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IamNoMan
10-02-2014, 08:54 AM
I Have a Dream!
I am a lefthanded musician who has always played righthanded. Sadly my lefthand is no longer flexible and I am contemplating learning to play a lefthanded uke lefthanded.

Considerations:
1. I have a battered "no name" baritone uke to convert for the experiment. This will be a beater uke. Sound quality is secondary at this time. If I can learn to play lefthanded with any competence I will convert my Martin Tenor IZ and Melody Junior later.
2. Existing uke has wound 3rd and 4th strings, plastic 1st and 2nd strings. I would like to go all plastic strings to ease the learning process on uncallussed fingers and avoid internal bracing issues. Is bracing even a issue for uke conversions?

3. The existing nut needs replaced. It is chipped. The saddle (that the strings rest on) is inset into the bridge, (terminology wrong?), If needs replaced, will do so. Maybe this not necessary for for the experiment? I don't know. There is a moderate surface crack on Sound board and two minor surface cracks on the bottom of uke. I assume a hot hide glue fill is appropriate for these.
4. I am an amateur Luthier, with a couple of Dulcimers to my credit and a crash and burn fiddle repair to to my name. I will job out all but simple repairs. If the plan works I will have Matrtin convert the IZ. I have connections to pursue suitable whaling motif inlay work for this as well. (ref. Dick Sinetti at Mystic Seaport Museum). I would also like to use ballina for nut/bridge/saddle replacements if available and suitable for the purpose.
5. The Melody Junior banjolele is in fair to good condition. It appears to have a plastic head with a hide/vellum surface. It is in good condition as are the 1930s vintage machine pegs. It tunes to standard concert pitch but stays in tune like, well, like a banjo... Not! :p It has a peculiarity. The 3rd and 4th strings are the same gage plastic. Am I missing something here? I am thinking about using the higher pitched George Formby tuning but I'm not sure. I don't need the volume, I am a uke-newb, so I probably don't the added complexity; but I am a History/Old Time/British Music Hall nut. So? I would appreciate suggestions for what type and gage plastic strings to use for this instrument.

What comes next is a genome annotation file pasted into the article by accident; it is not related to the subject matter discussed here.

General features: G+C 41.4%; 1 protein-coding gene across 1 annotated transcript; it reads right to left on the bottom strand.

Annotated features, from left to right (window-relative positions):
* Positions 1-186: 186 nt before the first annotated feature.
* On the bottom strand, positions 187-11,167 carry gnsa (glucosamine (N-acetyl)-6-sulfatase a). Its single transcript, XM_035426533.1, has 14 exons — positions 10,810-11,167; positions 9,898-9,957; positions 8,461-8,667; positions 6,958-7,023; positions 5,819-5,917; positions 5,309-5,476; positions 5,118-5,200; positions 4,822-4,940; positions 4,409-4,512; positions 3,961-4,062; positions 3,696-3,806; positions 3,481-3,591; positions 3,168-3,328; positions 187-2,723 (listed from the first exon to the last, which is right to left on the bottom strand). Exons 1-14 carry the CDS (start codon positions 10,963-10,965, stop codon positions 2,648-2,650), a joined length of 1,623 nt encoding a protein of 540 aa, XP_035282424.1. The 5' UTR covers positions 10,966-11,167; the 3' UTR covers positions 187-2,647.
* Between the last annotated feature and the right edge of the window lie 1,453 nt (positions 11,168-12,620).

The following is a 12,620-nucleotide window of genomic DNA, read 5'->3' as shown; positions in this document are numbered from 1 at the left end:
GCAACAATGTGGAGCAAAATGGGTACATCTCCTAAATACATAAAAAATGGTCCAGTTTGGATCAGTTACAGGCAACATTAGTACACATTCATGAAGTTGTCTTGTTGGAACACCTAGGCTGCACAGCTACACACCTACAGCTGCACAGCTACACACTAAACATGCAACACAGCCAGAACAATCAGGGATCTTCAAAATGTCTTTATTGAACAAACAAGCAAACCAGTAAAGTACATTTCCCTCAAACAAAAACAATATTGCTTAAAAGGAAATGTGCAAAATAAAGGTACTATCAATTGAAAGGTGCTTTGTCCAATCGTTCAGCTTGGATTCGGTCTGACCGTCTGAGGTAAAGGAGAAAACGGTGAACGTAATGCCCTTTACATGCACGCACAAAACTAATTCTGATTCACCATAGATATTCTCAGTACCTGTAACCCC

There you have it, My Dream. The only real question is: Can you teach an old Southpaw new tricks? Sure Uke can!

Allen
10-02-2014, 09:41 AM
You shouldn't ever run up against bracing issues on the uke.

For the crack repairs, HHG is usually the best option, but without pictures or better yet seeing it in person, that's just a comment.

Nuts and saddles are easy to replace, and in most cases should be because the nut slots and compensation on the saddle would need to be changed.

Can't offer any informed advice about banjo's.

ericchico
10-02-2014, 10:19 AM
Just do what Jimi did and play it upside down

IamNoMan
10-03-2014, 05:23 AM
@ericchico: if that is a joke. :cool:

Playing Libba "Cotton picking style" is really only an option for brand new, entry level southpaw musicians. Anyone who plays by ear would have to unlearn almost everything they know about making music. All the muscle memory would need recoded and most importantly it makes it nearly impossible to get help from othermusicians.

Either way, thanks for the comment.

ericchico
10-03-2014, 05:30 AM
@ericchico: if that is a joke. :cool:

Playing Libba "Cotton picking style" is really only an option for brand new, entry level southpaw musicians. Anyone who plays by ear would have to unlearn almost everything they know about making music. All the muscle memory would need recoded and most importantly it makes it nearly impossible to get help from othermusicians.

Either way, thanks for the comment.
Yeah it was a joke even though Jimi played his Fenders upside down I believe the strings were strung up normal. I think if the saddle was straight not slanted then all you would need is a new nut and your off. Hopefully you get the answer your looking for and everything works out. Good luck.